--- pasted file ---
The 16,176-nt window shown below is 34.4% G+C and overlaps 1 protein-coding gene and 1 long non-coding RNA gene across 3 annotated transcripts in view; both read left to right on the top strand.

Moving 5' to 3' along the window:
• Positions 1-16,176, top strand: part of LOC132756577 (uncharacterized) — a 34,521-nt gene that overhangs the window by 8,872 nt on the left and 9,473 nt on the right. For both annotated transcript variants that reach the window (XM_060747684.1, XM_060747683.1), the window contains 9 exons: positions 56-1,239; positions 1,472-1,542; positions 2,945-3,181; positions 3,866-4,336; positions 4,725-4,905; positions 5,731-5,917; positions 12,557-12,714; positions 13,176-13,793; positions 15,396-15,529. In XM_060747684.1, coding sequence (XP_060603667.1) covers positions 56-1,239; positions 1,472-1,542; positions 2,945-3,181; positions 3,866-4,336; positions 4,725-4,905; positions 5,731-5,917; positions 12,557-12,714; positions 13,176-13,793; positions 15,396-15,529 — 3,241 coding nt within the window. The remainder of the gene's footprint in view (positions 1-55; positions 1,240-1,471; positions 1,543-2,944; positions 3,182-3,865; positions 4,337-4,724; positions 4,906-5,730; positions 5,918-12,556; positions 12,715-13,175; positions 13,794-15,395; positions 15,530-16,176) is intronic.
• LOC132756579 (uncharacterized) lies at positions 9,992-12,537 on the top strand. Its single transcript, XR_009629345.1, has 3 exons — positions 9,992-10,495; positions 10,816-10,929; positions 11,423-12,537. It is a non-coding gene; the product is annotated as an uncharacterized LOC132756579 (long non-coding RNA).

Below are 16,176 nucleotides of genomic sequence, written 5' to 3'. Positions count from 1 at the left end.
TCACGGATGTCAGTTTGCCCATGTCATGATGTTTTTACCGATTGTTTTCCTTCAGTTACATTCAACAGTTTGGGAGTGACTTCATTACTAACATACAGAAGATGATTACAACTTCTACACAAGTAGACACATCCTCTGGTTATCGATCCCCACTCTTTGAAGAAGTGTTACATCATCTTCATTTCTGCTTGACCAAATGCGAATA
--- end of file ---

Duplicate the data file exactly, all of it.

The 16,176-nt window shown below is 34.4% G+C and overlaps 1 protein-coding gene and 1 long non-coding RNA gene across 3 annotated transcripts in view; both read left to right on the top strand.

Moving 5' to 3' along the window:
• Positions 1-16,176, top strand: part of LOC132756577 (uncharacterized) — a 34,521-nt gene that overhangs the window by 8,872 nt on the left and 9,473 nt on the right. For both annotated transcript variants that reach the window (XM_060747684.1, XM_060747683.1), the window contains 9 exons: positions 56-1,239; positions 1,472-1,542; positions 2,945-3,181; positions 3,866-4,336; positions 4,725-4,905; positions 5,731-5,917; positions 12,557-12,714; positions 13,176-13,793; positions 15,396-15,529. In XM_060747684.1, coding sequence (XP_060603667.1) covers positions 56-1,239; positions 1,472-1,542; positions 2,945-3,181; positions 3,866-4,336; positions 4,725-4,905; positions 5,731-5,917; positions 12,557-12,714; positions 13,176-13,793; positions 15,396-15,529 — 3,241 coding nt within the window. The remainder of the gene's footprint in view (positions 1-55; positions 1,240-1,471; positions 1,543-2,944; positions 3,182-3,865; positions 4,337-4,724; positions 4,906-5,730; positions 5,918-12,556; positions 12,715-13,175; positions 13,794-15,395; positions 15,530-16,176) is intronic.
• LOC132756579 (uncharacterized) lies at positions 9,992-12,537 on the top strand. Its single transcript, XR_009629345.1, has 3 exons — positions 9,992-10,495; positions 10,816-10,929; positions 11,423-12,537. It is a non-coding gene; the product is annotated as an uncharacterized LOC132756579 (long non-coding RNA).

Below are 16,176 nucleotides of genomic sequence, written 5' to 3'. Positions count from 1 at the left end.
TCACGGATGTCAGTTTGCCCATGTCATGATGTTTTTACCGATTGTTTTCCTTCAGTTACATTCAACAGTTTGGGAGTGACTTCATTACTAACATACAGAAGATGATTACAACTTCTACACAAGTAGACACATCCTCTGGTTATCGATCCCCACTCTTTGAAGAAGTGTTACATCATCTTCATTTCTGCTTGACCAAATGCGAATA